PITTSBURGH — PITTSBURGH - It was one month ago when the Pittsburgh Steelers walked off the field of M&T; Bank Stadium with a 13-9 win and a voice rose from the crowd of players:
"We're still the No. 1 defense! We showed you boys how to play defense!"
Today, in the AFC championship game, those appear to be fighting words.
The Steelers, who rank No. 1 in defense, are the NFL's best at stopping teams from moving the ball. The Ravens, who rank second, are the best at taking it away.
If the two heated rivals agree on anything - and the list is short - it's that the best defense will advance to the Super Bowl in Tampa, Fla.
"They certainly deserve their rankings and all that," Ravens defensive coordinator Rex Ryan said. "But right now, it comes down to one game. So if we're the best defense, we'll win."
This marks only the second time since the 1970 AFL-NFL merger that the league's top two defenses will meet in a conference title game. The other was the 1978 NFC championship game (Dallas Cowboys and Los Angeles Rams).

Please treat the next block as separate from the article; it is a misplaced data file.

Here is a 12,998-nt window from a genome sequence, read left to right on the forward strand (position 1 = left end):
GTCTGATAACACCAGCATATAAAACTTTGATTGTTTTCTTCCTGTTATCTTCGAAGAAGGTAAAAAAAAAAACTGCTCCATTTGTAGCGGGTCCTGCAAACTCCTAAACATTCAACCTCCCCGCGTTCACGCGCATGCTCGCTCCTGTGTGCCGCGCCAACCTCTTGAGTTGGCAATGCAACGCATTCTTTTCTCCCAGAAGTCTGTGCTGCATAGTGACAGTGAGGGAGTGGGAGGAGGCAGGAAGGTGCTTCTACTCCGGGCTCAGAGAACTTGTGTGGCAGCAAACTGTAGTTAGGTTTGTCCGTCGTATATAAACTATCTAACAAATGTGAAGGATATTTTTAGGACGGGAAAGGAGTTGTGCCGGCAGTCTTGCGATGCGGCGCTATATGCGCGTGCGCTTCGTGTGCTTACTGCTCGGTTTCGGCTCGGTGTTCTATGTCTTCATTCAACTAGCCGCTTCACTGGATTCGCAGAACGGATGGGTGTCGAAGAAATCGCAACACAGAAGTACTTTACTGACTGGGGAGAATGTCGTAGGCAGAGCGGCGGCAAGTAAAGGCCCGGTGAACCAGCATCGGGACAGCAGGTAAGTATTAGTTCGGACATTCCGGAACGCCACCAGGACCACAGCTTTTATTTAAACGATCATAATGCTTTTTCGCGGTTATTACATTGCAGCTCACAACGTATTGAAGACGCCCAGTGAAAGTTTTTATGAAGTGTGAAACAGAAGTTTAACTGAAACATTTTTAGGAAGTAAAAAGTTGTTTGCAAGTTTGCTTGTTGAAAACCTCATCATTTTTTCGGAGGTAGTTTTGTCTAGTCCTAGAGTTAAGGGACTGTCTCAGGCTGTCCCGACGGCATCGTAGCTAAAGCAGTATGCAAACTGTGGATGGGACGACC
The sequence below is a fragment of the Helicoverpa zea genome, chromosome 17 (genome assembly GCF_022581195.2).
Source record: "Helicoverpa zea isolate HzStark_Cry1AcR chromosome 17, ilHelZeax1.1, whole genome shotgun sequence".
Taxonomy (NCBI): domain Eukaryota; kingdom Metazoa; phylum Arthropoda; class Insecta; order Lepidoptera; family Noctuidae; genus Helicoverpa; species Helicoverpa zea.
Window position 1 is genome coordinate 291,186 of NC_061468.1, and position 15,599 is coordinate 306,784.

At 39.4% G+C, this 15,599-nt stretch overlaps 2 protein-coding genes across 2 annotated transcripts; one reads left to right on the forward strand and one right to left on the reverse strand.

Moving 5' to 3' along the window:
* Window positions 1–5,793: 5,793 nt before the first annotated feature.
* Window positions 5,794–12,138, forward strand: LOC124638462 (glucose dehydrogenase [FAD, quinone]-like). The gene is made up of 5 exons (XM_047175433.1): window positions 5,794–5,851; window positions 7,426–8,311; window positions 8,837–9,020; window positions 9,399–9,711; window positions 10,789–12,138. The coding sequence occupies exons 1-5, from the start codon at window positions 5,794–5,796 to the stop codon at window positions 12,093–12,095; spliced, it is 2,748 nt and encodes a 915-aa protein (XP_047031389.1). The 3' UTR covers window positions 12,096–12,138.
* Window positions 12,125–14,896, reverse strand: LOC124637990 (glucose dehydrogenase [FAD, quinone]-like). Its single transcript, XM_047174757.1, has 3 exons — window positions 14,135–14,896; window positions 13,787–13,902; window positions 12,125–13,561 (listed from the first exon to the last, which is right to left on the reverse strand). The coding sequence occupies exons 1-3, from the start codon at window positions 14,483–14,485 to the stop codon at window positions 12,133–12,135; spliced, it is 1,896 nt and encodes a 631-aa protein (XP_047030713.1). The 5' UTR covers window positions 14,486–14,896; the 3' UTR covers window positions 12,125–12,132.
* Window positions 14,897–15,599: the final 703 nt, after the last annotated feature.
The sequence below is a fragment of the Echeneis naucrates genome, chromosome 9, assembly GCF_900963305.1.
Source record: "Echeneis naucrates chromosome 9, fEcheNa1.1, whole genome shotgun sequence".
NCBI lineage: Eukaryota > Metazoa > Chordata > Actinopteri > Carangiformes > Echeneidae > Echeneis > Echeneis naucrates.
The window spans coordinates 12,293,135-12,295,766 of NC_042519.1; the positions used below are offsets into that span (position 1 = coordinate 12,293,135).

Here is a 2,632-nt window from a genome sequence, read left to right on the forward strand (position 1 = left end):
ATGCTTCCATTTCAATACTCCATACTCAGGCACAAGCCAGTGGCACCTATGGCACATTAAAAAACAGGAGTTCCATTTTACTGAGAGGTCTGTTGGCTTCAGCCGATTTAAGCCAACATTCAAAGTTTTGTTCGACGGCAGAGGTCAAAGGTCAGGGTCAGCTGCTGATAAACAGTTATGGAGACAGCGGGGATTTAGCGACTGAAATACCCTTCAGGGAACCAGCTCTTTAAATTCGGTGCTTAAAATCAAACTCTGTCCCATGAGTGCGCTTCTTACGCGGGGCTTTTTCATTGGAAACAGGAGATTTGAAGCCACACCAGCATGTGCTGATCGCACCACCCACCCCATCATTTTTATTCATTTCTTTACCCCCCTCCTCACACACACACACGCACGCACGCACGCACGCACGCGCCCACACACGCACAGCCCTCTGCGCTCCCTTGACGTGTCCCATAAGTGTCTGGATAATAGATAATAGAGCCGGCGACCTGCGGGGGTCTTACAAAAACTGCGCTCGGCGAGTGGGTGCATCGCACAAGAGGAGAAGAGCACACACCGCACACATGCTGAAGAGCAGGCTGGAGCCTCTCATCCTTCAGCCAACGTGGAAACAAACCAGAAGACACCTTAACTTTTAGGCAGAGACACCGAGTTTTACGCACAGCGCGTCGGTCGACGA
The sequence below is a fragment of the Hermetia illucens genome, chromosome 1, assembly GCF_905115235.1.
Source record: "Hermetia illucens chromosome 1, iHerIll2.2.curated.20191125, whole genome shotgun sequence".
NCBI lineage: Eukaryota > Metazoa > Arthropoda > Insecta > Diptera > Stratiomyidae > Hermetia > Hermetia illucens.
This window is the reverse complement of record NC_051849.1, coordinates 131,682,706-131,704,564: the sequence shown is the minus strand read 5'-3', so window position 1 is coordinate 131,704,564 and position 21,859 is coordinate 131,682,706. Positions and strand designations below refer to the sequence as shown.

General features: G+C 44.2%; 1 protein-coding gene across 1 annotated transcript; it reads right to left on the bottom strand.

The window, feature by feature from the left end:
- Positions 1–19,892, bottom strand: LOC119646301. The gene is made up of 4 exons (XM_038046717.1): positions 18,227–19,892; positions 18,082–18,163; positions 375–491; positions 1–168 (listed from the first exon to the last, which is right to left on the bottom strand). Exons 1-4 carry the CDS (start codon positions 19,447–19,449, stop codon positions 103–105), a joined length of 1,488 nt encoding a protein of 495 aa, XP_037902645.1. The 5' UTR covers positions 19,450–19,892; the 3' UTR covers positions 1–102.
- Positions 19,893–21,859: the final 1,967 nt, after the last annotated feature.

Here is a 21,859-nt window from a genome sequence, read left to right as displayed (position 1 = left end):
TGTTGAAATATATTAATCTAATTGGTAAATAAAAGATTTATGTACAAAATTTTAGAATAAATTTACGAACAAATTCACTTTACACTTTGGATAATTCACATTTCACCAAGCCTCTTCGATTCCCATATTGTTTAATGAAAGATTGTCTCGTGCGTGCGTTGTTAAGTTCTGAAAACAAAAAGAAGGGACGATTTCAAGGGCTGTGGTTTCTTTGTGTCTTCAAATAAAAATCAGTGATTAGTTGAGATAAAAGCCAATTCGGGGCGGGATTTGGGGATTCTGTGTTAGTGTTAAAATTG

The defenses of the Ravens and the Steelers are close to being mirror images of each other, from statistics to schemes. They both play unpredictable 3-4 fronts (three linemen and four linebackers). Their foundation is crushing the other team's running attack and quarterback.
By the end of the regular season, just 23.9 yards per game separated Pittsburgh's top-rated defense (237.2) and the Ravens' second-rated unit (261.1).
"I respect their defense," Pittsburgh linebacker LaMarr Woodley said. "We are similar. If you watch them play and you watch the Pittsburgh Steelers play, I feel that's how teams ... should play defense."
Ravens defensive lineman Trevor Pryce said the players make his team's defense special.
"We have one of everything," Pryce said. "We have the best middle linebacker in the game. We've got a great outside rusher and a great inside rusher. We have a safety that's crazy. We have [a] tough guy. We have a run stopper. We have a lockdown corner and a hitting corner. Everybody has an identity, and when you put those pieces together, you have a good defense."
Asked what makes the Steelers' defense unique, Pittsburgh coach Mike Tomlin pointed to the entire unit instead of individual players.